In this emerging out of relations, or in emerging through how we relate to others, we’re also dealing with perspectivism. Per de Castro, perspectivism encompasses
an indigenous theory according to which the way humans perceive animals and other subjectivities that inhabit the world—gods, spirits, the dead, inhabitants of other cosmic levels, meteorological phenomena, plants, occasionally even objects and artefacts—differs profoundly from the way in which these beings see humans and see themselves.
Typically, in normal conditions, humans see humans as humans, animals as animals and spirits (if they see them) as spirits; however[,] animals (predators) and spirits see humans as animals (as prey) to the same extent that animals (as prey) see humans as spirits or as animals (predators). By the same token, animals and spirits see themselves as humans: they perceive themselves as (or become) anthropomorphic beings when they are in their own houses or villages and they experience their own habits and characteristics in the form of culture—they see their food as human food (jaguars see blood as manioc beer, vultures see the maggots in rotting meat as grilled fish, etc.), they see their bodily attributes (fur, feathers, claws, beaks etc.) as body decorations or cultural instruments, they see their social system as organized in the same way as human institutions are (with chiefs, shamans, ceremonies, exogamous moieties, etc.)….In sum, animals are people, or see themselves as persons.
De Castro notes that even as “animals and spirits [may] see themselves as humans,” we should ask how these cultures are defining “human” at these points. As he notes, these other beings “see themselves as persons,” and I would argue that from our perspective, when these beings see themselves as persons, we perceive that they perceive themselves as humans because we associate personhood with humanity. [English is not designed for many of these ideas.] This personhood de Castro describes as “a common spiritual ‘essence’” hidden under “animal clothing,” with what differentiates these kinds of persons (like humans and jaguars) from each other being bodily rather than spiritual. Some beings can negotiate the shift in perspectives—“certain trans-specific beings such as shamans”—who are not limited to humans.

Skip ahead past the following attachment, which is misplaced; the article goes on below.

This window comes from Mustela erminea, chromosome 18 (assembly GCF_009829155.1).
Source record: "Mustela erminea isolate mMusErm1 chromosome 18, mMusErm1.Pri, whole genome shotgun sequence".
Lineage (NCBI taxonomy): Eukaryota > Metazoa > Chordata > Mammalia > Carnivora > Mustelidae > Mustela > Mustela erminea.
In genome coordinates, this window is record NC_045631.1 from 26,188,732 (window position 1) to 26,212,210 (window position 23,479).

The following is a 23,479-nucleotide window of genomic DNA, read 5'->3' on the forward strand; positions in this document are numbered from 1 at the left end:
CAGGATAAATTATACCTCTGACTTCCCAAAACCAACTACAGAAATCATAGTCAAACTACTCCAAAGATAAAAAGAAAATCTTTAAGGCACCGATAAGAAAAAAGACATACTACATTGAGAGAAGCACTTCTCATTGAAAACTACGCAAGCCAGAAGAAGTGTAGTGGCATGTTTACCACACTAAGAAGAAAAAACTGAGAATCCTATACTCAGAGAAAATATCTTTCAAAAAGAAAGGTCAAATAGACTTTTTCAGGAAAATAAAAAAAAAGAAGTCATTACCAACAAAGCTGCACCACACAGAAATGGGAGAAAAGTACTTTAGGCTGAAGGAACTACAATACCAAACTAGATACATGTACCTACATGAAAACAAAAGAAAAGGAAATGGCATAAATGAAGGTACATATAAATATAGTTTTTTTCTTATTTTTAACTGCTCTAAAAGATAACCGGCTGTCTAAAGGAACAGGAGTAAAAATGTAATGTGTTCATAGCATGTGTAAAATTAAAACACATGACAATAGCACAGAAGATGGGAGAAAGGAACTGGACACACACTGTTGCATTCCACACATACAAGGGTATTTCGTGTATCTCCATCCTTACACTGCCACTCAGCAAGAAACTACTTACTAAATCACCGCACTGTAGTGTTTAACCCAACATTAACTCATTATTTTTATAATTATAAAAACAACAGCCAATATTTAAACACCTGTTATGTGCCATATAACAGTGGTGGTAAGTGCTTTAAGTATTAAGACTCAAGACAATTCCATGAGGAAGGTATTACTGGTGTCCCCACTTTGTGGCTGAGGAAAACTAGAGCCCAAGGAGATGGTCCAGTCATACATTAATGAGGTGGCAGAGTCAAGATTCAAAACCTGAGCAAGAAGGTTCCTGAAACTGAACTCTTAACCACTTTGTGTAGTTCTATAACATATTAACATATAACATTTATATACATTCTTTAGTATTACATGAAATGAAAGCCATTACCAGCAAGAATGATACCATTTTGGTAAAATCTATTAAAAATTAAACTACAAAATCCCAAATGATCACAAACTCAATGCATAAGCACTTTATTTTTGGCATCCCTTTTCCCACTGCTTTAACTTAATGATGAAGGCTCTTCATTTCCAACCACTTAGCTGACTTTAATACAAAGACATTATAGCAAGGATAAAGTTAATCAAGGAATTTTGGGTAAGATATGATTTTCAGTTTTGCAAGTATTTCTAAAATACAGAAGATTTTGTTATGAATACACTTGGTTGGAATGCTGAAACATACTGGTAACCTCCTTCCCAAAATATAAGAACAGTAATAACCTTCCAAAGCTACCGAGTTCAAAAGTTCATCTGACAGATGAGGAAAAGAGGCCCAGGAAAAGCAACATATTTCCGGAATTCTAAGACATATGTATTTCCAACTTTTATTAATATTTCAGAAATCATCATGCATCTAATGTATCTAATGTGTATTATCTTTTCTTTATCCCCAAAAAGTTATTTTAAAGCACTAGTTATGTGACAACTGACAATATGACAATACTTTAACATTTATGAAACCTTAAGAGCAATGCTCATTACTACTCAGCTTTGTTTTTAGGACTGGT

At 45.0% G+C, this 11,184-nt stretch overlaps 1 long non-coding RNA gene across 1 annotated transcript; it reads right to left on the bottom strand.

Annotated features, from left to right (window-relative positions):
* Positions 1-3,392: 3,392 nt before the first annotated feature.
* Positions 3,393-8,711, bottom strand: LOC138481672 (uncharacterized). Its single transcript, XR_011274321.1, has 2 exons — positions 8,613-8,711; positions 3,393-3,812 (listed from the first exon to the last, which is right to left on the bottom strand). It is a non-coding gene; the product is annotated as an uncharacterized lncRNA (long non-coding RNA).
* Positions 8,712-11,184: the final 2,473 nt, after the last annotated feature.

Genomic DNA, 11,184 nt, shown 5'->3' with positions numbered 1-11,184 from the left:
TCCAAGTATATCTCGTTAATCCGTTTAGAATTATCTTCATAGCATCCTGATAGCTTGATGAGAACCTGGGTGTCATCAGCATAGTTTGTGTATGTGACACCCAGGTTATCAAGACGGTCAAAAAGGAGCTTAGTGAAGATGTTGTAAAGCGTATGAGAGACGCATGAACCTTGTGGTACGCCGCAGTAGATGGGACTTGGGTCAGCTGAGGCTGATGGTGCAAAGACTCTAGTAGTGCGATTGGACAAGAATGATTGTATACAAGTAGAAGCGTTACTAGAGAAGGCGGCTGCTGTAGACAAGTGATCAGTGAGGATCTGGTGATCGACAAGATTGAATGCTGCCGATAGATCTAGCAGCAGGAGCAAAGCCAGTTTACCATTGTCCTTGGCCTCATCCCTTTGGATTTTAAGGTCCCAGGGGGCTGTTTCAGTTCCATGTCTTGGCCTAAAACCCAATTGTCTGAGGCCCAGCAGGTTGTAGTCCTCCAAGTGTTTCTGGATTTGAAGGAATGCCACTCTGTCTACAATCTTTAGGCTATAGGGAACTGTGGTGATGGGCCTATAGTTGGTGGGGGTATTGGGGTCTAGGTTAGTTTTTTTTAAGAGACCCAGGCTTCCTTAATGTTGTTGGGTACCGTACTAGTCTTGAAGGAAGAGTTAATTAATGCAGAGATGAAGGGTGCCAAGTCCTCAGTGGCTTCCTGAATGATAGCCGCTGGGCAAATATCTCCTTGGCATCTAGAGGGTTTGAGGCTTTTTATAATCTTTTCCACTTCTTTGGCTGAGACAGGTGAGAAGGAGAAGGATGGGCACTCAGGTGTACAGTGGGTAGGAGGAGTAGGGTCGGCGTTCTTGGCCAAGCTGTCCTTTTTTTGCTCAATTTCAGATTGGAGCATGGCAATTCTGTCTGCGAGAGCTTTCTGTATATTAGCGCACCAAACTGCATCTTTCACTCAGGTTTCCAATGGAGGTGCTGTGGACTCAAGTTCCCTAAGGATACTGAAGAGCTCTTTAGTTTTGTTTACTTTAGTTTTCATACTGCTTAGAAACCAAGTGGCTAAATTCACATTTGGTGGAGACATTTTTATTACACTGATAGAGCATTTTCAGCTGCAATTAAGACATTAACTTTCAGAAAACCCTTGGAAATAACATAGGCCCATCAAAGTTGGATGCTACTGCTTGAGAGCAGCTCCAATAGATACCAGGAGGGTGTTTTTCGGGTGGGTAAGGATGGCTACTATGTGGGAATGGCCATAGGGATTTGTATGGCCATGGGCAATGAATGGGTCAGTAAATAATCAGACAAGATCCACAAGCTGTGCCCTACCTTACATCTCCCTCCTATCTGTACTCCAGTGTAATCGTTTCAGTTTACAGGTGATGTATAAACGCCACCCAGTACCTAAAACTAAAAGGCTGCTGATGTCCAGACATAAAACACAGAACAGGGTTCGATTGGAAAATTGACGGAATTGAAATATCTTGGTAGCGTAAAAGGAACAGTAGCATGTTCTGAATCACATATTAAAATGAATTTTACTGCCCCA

Interesting things can happen when different persons and their perspectives come together. On the one hand, two points of view can only come together through “an essentially fictional dimension…making two entirely heterogenous points of view resonate with each other”—a middle ground is imagined into being where both perspectives can interrelate in something like a shared point of view, or, perhaps, “experiencing a form of imagination” that can bridge the differences in perspectives. That said, de Castro observes that several tales point to how whoever takes the lead in establishing that shared perspective can wield incredible power. The crux is who becomes the first-person I who perceives and also creates a relation to the second-person you Other: